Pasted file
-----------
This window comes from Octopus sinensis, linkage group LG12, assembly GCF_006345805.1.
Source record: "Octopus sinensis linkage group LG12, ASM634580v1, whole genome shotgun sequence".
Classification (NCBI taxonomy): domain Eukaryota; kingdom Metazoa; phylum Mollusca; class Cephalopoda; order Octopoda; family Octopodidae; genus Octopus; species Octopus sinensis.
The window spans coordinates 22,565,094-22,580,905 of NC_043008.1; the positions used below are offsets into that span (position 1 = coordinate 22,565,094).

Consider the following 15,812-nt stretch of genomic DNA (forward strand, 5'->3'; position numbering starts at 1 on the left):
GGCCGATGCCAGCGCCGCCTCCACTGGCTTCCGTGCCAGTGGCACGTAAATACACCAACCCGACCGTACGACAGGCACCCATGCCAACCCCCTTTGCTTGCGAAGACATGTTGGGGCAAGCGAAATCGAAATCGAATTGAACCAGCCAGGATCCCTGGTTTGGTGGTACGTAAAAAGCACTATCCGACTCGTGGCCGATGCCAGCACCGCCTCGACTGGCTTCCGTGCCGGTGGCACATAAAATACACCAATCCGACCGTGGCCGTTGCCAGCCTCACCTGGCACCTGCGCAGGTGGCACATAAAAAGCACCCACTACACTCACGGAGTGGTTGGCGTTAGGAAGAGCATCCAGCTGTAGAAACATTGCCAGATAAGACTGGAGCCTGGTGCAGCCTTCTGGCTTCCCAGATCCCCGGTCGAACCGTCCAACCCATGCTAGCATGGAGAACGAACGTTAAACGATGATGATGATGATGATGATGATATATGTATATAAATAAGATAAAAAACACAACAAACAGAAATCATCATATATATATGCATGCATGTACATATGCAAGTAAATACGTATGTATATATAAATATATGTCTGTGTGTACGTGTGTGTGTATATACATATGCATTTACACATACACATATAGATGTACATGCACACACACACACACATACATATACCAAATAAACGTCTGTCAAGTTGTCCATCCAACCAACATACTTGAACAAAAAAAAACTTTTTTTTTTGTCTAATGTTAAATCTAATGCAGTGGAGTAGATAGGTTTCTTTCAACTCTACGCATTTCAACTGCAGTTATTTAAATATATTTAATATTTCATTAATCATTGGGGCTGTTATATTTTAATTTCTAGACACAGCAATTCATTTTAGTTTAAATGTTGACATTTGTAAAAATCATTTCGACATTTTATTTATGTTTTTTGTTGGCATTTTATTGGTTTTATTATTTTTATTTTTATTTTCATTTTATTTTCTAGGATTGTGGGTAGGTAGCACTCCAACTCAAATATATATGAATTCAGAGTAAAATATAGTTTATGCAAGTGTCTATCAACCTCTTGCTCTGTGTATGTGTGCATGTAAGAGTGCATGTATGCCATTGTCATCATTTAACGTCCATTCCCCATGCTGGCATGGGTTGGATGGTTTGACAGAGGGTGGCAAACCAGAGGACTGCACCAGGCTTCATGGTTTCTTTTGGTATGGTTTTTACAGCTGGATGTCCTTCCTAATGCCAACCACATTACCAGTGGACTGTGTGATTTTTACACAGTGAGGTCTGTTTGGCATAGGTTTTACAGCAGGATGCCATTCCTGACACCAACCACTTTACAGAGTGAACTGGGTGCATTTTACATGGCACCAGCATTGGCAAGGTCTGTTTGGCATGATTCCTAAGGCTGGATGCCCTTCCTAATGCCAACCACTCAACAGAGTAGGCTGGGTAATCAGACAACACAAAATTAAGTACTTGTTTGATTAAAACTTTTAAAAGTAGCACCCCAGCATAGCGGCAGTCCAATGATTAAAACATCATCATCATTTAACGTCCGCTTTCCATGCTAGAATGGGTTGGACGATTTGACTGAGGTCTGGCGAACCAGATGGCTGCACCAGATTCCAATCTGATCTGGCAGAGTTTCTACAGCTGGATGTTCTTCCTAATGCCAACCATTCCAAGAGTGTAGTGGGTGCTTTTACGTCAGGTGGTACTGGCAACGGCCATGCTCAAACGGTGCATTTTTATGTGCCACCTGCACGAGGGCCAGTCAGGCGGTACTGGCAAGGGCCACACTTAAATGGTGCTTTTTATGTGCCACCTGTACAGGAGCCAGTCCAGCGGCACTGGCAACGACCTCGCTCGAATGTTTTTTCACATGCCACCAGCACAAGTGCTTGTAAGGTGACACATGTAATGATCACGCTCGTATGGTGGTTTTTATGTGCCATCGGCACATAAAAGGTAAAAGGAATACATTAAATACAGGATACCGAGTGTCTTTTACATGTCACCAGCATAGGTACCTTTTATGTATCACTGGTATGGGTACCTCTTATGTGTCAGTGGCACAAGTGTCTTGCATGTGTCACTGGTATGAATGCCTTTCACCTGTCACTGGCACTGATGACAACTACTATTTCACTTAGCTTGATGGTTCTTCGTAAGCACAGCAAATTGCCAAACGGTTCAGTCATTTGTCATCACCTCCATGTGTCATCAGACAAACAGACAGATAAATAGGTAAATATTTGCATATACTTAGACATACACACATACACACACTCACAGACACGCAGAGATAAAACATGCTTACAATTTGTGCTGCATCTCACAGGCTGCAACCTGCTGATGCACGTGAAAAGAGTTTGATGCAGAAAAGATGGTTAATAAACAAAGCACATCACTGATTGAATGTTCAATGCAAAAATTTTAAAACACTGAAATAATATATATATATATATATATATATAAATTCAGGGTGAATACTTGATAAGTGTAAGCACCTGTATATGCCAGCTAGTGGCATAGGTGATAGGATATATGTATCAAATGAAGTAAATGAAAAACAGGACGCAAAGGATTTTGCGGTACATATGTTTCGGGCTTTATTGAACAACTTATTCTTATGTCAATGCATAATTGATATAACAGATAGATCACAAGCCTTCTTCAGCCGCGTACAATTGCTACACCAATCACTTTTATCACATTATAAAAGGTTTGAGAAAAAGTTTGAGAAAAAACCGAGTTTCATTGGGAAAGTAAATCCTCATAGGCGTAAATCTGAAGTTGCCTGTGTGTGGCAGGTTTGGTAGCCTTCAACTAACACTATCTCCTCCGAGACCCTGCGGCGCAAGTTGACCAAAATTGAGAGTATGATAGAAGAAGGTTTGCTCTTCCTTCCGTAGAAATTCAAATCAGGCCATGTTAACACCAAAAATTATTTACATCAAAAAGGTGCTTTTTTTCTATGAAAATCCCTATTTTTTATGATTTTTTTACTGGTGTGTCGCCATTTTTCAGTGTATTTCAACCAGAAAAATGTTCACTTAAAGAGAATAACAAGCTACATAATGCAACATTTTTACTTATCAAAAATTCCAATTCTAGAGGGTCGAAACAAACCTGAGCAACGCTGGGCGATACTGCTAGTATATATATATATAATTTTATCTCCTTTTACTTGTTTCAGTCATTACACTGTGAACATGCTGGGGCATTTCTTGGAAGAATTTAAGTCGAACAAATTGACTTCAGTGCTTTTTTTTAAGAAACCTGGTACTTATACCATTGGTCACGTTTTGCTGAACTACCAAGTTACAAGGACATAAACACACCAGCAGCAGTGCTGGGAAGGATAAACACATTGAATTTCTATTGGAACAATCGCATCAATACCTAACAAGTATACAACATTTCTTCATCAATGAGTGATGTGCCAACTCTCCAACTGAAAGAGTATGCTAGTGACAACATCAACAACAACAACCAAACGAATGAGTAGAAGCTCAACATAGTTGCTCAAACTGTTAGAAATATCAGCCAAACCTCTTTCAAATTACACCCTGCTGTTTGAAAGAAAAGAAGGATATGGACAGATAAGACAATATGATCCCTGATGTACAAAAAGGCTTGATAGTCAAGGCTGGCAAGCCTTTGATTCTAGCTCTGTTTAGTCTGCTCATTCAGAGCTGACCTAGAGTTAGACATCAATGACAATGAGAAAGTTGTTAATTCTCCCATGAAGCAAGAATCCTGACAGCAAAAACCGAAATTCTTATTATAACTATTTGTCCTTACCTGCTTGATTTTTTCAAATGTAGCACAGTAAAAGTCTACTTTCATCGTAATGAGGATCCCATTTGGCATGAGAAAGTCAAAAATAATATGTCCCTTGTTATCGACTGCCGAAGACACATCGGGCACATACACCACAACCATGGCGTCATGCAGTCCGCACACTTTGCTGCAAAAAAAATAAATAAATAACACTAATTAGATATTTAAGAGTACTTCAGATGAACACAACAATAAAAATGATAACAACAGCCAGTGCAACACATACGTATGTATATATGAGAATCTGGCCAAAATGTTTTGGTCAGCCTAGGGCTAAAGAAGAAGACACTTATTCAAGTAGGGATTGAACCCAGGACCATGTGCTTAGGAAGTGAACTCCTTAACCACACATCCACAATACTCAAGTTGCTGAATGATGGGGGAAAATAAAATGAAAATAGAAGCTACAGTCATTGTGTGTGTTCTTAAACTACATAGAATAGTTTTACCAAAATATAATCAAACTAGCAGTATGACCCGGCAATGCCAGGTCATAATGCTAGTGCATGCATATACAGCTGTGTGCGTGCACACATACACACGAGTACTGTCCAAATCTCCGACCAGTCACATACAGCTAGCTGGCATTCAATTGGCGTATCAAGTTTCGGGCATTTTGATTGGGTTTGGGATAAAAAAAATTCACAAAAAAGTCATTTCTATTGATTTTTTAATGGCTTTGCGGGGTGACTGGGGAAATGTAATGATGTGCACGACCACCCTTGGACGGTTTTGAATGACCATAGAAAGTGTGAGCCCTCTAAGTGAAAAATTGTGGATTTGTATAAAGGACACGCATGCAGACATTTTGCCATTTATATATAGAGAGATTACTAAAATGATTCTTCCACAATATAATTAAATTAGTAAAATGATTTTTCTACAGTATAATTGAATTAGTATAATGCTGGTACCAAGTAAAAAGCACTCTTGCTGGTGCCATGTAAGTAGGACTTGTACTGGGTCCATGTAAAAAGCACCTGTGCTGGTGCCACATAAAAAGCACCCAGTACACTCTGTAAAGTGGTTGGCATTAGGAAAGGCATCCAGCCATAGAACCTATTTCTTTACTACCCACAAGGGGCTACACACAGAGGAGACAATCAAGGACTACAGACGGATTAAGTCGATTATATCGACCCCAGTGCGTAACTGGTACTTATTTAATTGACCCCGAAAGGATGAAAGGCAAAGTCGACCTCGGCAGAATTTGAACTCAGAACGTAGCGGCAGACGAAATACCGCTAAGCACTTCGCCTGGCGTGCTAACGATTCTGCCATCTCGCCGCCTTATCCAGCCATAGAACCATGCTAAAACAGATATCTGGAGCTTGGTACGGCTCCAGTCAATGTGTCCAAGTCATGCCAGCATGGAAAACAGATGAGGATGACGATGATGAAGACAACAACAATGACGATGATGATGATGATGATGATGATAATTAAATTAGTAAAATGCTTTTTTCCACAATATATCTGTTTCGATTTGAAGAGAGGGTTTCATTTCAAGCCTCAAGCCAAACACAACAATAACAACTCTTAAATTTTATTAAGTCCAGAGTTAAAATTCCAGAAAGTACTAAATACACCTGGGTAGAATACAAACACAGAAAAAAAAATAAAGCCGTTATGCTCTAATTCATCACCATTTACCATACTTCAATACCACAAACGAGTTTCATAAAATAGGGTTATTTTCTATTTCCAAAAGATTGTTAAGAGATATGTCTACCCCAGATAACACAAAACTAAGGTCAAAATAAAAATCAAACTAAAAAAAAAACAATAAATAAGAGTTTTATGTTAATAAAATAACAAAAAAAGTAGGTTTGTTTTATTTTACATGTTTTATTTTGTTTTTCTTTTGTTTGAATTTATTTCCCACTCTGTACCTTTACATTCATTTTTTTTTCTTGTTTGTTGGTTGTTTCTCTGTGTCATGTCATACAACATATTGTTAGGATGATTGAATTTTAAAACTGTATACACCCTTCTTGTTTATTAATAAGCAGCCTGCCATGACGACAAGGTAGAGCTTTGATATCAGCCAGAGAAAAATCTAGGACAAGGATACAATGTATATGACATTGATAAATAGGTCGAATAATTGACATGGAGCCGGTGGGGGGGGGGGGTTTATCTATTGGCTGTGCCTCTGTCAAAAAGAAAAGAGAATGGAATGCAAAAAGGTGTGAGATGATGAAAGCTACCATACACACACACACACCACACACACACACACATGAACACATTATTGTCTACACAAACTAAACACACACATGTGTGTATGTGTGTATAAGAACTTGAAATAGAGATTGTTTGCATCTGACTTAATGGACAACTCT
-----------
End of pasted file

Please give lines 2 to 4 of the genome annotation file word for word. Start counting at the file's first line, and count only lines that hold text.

Source record: "Octopus sinensis linkage group LG12, ASM634580v1, whole genome shotgun sequence".
Classification (NCBI taxonomy): domain Eukaryota; kingdom Metazoa; phylum Mollusca; class Cephalopoda; order Octopoda; family Octopodidae; genus Octopus; species Octopus sinensis.
The window spans coordinates 22,565,094-22,580,905 of NC_043008.1; the positions used below are offsets into that span (position 1 = coordinate 22,565,094).